John’s Gospel is one of the most complex of the Gospels. He tends to add layers and layers of meaning with every word and phrase. Today’s Gospel is no exception. Mary Magdalene was the first to experience Jesus resurrected because she came to the tomb weeping. I think we often forget the deep level of attachment and love she had for Jesus. Since she first encountered him, she basically didn’t leave his side. So, where do we expect to find her? With Jesus, namely at the tomb.
The Resurrection of Jesus is a rather peculiar event. I am not sure how you imagined that it happened but I think that many of us think that Jesus simply got up as though he were waking from sleep. That is not how the Scriptures speak of it. Instead the Scriptures proclaim that God raised his Son from the dead. Jesus’ resurrection was not by his own power but by the Father’s power. Thus the necessity of the angels. Recall Sunday’s account of the Resurrection, the account that follows today’s account. Peter and the other disciple saw the burial cloths rolled up in two different places indicating that someone took them off Jesus’ body and carefully put them aside. Who could have done it? Maybe the two angels that Mary saw? These two angels were positioned in the same place as the two piles of burial cloths, one at the body and one at the head. We should be thinking about the Resurrection of Lazareth from a few weeks ago. He came out of the tomb wrapped in burial cloths and had to be untied by other people. Jesus is the same. The angels untied him from the burial cloths so that he could rise. This shows the great humility of God: he needs help to do the most profound things. Meaning, we should also ask for help.
The questions. Three questions are asked throughout this passage. The angels ask Mary: “Woman, why are you weeping?” Then Jesus asks Mary two questions: “Woman, why are you weeping? Whom are you looking for?” The answers to these questions seem obvious to us, but there is more. The obvious question – “why are you weeping? – is in direct relationship to the obvious answer, he is alive and therefore we should not weep. But the reason for Mary’s weeping is that she is holding onto her teacher, an image of Jesus that she holds dear. Jesus is more than Mary comprehended and therefore her weeping is in response to her lack of understanding. Recall how many times Jesus tells the crowds of mourners at a funeral, why are you weeping? He continually calls all those who mourn to seek something greater. The same applies here. If Mary would have understood the prophesies and the teachings of Jesus, she would have no reason to weep or return to the tomb, but here she is. The second question – whom are you looking for? – also has an obvious answer, Yet, this question bookends the entire Gospel and clarifies issues from chapter 1. When Nicodemus meets Jesus, Jesus asks him “what are you looking for?” With the obvious answer, “a teacher” or “the truth.” Jesus is both. So were are no longer looking for a “what” but a “whom.” Everything is summarized in Jesus. The final part of these questions is the word “woman.” The word “woman” is seldomly used throughout John’s Gospel: the wedding feast of Cana, the woman at the well, the crucifixion, and here. The use of “woman” in these four passages are meant to recall Eve, the mother of all creation, and indicate the start of something new. Mary, the mother of Jesus, becomes the mother of all those reborn into a new creation. Mary of Magdala becomes the premier disciple and the first to experience the new life of Jesus. The word “woman” indicates the newness like the newness that came from Eve.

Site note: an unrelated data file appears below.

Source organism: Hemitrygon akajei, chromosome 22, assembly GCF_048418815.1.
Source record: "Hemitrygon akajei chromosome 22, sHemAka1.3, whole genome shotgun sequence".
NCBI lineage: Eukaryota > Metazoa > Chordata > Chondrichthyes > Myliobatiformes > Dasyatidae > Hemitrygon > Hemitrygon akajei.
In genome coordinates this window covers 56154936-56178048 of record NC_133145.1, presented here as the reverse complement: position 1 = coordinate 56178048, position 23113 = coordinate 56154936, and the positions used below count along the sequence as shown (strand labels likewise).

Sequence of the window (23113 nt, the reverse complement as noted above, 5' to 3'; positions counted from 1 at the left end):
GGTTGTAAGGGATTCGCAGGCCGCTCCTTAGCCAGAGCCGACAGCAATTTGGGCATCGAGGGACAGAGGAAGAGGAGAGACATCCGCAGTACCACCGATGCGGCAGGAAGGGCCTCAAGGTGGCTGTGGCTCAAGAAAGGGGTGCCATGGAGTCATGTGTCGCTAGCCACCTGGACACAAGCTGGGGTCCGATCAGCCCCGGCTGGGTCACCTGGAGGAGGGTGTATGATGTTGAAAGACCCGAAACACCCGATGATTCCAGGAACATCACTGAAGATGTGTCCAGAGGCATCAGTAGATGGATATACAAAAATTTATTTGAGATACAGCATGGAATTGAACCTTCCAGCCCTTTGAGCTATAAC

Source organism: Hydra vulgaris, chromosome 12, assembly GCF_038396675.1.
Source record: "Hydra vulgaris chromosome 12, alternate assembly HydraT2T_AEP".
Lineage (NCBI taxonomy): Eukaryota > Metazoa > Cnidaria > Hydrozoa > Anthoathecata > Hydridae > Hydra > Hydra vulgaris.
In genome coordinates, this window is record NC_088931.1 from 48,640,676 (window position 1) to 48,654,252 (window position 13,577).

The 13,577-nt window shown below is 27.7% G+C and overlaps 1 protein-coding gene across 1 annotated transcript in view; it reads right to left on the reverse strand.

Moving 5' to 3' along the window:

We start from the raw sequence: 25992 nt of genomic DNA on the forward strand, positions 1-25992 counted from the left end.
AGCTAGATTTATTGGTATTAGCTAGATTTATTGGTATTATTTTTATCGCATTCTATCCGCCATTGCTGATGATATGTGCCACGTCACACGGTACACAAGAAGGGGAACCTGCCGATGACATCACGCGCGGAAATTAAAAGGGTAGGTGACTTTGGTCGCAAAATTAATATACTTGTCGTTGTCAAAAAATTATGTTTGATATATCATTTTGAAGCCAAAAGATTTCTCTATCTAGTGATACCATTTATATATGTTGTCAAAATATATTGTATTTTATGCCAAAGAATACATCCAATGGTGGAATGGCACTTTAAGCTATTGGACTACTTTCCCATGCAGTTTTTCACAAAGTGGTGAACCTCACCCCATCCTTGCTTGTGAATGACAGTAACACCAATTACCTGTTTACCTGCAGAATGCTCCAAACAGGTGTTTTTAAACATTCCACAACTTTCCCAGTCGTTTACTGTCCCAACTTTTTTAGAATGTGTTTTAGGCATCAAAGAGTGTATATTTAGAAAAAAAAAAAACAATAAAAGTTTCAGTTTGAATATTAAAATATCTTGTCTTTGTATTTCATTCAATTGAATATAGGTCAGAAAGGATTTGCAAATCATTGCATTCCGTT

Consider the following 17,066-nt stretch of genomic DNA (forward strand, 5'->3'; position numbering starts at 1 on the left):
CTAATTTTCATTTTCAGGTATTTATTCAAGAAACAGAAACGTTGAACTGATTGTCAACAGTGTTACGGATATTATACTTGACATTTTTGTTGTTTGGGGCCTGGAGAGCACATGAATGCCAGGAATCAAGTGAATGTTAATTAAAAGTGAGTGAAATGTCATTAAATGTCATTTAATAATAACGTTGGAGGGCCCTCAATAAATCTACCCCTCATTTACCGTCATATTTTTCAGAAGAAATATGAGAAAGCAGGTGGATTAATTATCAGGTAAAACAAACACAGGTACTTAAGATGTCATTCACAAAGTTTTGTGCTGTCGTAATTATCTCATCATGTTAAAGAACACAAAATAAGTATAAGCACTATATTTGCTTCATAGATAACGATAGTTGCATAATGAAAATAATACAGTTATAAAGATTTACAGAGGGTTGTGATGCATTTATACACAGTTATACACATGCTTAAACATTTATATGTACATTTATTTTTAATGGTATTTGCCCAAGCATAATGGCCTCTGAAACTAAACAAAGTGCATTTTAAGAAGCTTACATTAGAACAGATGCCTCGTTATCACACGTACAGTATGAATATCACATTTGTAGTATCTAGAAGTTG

The final point of the Gospel summarizes this passage and clarifies the points that I have already made: “Stop holding on to me, for I have not yet ascended to the Father.” Even from Mary’s example we realize that the disciples didn’t understand Jesus’ teachings and the fact of the Resurrection. Thus Mary personifies the mentality of the people who were calling him a teacher and holding to the idea that he is like every other human being. This is not the case. Jesus is coming back so as to prove and bring all creation to the Father in himself. Through Mary’s example we are challenged to understand the true Christ, the one who came from the Father and is returning to the Father, the one who would die and rise, the one who would save the world from sinfulness and bring back covenantal fidelity. Thus we are challenged by the same question Jesus asked Mary: “whom are you looking for?”